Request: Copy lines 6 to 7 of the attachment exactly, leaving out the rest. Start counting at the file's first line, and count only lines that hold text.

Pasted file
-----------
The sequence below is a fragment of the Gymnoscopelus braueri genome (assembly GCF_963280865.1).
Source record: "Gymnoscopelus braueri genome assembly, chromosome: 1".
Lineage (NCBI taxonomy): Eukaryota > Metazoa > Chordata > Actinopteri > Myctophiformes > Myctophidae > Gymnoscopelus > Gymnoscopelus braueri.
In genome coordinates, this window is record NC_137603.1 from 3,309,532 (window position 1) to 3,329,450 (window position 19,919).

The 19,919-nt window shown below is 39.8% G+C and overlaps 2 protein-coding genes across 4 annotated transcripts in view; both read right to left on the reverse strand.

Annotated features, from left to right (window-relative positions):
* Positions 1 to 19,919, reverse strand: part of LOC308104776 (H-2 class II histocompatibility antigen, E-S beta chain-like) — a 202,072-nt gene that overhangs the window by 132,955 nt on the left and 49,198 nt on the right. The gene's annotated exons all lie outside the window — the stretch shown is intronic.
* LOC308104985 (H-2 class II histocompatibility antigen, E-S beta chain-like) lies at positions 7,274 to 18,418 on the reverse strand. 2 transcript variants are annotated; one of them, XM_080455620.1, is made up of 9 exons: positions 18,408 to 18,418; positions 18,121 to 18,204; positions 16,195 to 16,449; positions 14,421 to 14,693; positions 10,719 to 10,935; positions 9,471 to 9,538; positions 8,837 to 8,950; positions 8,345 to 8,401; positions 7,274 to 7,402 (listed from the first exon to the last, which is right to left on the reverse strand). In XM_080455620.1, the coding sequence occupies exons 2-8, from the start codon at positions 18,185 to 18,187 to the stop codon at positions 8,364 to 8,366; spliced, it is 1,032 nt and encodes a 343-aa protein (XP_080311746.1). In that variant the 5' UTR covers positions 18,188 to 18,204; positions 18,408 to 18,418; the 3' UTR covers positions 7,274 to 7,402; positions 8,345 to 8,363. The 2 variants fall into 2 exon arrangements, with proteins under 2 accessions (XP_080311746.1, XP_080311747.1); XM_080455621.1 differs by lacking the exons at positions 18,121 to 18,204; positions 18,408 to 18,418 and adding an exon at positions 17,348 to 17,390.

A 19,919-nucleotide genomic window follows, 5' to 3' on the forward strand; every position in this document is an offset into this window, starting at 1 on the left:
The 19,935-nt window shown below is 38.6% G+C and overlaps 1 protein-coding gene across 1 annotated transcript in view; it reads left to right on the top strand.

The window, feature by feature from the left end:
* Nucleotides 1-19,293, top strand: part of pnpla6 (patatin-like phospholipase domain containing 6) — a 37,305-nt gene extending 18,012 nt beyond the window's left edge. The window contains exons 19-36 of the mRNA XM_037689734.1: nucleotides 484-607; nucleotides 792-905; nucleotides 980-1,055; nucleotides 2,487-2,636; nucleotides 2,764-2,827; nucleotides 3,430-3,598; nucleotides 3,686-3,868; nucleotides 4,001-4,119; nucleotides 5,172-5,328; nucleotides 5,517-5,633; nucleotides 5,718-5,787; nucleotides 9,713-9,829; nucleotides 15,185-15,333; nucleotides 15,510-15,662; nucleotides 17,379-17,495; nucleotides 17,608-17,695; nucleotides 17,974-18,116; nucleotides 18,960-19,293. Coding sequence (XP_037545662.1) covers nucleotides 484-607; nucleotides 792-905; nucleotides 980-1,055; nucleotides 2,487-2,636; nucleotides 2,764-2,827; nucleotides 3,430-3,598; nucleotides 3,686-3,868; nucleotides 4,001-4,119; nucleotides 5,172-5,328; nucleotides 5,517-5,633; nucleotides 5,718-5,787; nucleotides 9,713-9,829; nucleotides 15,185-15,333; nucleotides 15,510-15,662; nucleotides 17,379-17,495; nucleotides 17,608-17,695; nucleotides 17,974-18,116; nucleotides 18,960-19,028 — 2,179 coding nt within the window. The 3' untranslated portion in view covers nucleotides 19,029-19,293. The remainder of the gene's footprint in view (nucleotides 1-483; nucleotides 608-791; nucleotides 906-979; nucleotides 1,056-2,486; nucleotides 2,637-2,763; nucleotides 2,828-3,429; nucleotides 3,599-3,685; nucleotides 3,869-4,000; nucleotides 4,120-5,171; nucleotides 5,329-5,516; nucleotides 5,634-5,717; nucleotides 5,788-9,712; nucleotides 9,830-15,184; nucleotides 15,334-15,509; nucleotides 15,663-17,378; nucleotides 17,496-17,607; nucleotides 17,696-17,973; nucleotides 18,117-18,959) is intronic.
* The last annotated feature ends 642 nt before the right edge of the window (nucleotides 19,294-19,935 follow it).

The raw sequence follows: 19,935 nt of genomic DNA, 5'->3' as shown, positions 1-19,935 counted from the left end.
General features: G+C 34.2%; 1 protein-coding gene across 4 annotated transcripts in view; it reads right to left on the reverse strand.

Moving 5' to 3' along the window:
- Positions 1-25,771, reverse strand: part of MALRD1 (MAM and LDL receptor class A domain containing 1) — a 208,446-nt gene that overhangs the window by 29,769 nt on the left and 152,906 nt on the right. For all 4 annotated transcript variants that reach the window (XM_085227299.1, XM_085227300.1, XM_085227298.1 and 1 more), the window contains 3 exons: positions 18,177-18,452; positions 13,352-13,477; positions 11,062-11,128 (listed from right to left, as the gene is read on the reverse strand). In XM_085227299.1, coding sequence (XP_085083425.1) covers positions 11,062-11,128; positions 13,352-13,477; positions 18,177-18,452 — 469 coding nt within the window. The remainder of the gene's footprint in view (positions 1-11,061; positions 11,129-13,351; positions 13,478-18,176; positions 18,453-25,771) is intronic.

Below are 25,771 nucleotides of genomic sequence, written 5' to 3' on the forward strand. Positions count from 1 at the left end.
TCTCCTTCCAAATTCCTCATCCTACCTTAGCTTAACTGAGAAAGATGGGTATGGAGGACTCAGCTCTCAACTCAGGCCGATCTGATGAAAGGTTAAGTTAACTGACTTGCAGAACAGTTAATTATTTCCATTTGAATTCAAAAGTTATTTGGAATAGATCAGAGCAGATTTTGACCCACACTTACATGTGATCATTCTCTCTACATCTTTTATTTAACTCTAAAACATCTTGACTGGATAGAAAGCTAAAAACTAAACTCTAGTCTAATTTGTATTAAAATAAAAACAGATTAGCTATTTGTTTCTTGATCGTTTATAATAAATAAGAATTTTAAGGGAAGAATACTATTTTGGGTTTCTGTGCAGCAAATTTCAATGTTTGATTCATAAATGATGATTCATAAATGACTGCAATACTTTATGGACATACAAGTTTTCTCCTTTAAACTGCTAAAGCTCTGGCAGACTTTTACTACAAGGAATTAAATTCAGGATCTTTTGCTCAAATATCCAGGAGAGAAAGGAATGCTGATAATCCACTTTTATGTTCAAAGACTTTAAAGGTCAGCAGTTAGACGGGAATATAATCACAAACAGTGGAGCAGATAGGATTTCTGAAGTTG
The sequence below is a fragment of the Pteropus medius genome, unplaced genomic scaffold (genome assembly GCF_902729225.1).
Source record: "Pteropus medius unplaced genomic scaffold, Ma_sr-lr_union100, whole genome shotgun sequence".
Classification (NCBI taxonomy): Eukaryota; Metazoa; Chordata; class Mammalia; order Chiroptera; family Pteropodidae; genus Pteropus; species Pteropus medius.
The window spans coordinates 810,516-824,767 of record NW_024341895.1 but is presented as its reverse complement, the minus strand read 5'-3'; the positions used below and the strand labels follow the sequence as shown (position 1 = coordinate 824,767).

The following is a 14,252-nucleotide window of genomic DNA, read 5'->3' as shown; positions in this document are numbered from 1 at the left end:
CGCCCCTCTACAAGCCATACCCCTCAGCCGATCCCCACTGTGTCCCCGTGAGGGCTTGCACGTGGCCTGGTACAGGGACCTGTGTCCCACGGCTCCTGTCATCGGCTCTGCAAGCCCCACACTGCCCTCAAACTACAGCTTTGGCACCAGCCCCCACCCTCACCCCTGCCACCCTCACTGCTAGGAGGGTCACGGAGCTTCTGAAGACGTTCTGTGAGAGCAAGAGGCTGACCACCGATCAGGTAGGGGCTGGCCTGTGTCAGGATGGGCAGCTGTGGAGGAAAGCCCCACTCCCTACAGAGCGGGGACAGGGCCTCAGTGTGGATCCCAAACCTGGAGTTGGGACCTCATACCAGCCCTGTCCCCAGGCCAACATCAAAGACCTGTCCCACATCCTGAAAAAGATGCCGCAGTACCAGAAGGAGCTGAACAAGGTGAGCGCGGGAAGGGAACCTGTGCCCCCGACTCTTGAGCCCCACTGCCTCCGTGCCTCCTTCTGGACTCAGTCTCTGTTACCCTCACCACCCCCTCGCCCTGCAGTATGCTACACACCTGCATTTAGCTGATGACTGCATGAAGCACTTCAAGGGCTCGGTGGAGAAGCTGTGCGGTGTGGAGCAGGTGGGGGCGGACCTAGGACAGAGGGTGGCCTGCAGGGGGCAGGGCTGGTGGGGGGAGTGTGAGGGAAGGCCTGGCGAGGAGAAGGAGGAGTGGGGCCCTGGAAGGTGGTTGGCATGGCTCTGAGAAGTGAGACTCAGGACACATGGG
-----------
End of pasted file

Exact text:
Annotated features, from left to right (window-relative positions):
* Positions 1 to 19,919, reverse strand: part of LOC308104776 (H-2 class II histocompatibility antigen, E-S beta chain-like) — a 202,072-nt gene that overhangs the window by 132,955 nt on the left and 49,198 nt on the right. The gene's annotated exons all lie outside the window — the stretch shown is intronic.